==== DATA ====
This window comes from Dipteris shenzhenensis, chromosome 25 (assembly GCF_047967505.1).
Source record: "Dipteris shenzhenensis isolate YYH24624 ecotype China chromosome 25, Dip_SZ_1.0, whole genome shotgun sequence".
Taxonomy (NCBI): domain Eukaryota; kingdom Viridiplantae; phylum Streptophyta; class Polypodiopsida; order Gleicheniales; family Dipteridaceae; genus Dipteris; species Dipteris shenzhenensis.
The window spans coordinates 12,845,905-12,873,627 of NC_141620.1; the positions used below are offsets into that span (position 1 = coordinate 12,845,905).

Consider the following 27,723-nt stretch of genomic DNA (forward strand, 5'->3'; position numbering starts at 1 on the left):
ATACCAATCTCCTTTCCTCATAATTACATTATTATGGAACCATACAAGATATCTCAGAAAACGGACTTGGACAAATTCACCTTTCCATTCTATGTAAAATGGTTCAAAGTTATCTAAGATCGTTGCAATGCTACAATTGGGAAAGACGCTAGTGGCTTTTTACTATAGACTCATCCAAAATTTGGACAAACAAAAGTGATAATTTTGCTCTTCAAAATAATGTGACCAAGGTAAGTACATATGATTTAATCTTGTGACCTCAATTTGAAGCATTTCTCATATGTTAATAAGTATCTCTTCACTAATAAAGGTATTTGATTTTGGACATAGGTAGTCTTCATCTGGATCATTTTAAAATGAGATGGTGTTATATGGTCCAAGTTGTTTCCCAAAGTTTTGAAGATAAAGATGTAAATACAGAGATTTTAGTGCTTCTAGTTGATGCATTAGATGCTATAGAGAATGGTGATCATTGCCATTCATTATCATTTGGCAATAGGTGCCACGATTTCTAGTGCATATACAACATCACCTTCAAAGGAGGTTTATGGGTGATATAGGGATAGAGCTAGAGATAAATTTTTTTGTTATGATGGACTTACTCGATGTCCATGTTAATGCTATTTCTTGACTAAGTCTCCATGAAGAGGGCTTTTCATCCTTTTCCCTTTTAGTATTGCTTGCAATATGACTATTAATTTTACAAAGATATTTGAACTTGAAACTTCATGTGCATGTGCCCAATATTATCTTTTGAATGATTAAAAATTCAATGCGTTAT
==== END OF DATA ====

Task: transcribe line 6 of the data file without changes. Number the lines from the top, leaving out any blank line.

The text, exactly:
ATACCAATCTCCTTTCCTCATAATTACATTATTATGGAACCATACAAGATATCTCAGAAAACGGACTTGGACAAATTCACCTTTCCATTCTATGTAAAATGGTTCAAAGTTATCTAAGATCGTTGCAATGCTACAATTGGGAAAGACGCTAGTGGCTTTTTACTATAGACTCATCCAAAATTTGGACAAACAAAAGTGATAATTTTGCTCTTCAAAATAATGTGACCAAGGTAAGTACATATGATTTAATCTTGTGACCTCAATTTGAAGCATTTCTCATATGTTAATAAGTATCTCTTCACTAATAAAGGTATTTGATTTTGGACATAGGTAGTCTTCATCTGGATCATTTTAAAATGAGATGGTGTTATATGGTCCAAGTTGTTTCCCAAAGTTTTGAAGATAAAGATGTAAATACAGAGATTTTAGTGCTTCTAGTTGATGCATTAGATGCTATAGAGAATGGTGATCATTGCCATTCATTATCATTTGGCAATAGGTGCCACGATTTCTAGTGCATATACAACATCACCTTCAAAGGAGGTTTATGGGTGATATAGGGATAGAGCTAGAGATAAATTTTTTTGTTATGATGGACTTACTCGATGTCCATGTTAATGCTATTTCTTGACTAAGTCTCCATGAAGAGGGCTTTTCATCCTTTTCCCTTTTAGTATTGCTTGCAATATGACTATTAATTTTACAAAGATATTTGAACTTGAAACTTCATGTGCATGTGCCCAATATTATCTTTTGAATGATTAAAAATTCAATGCGTTAT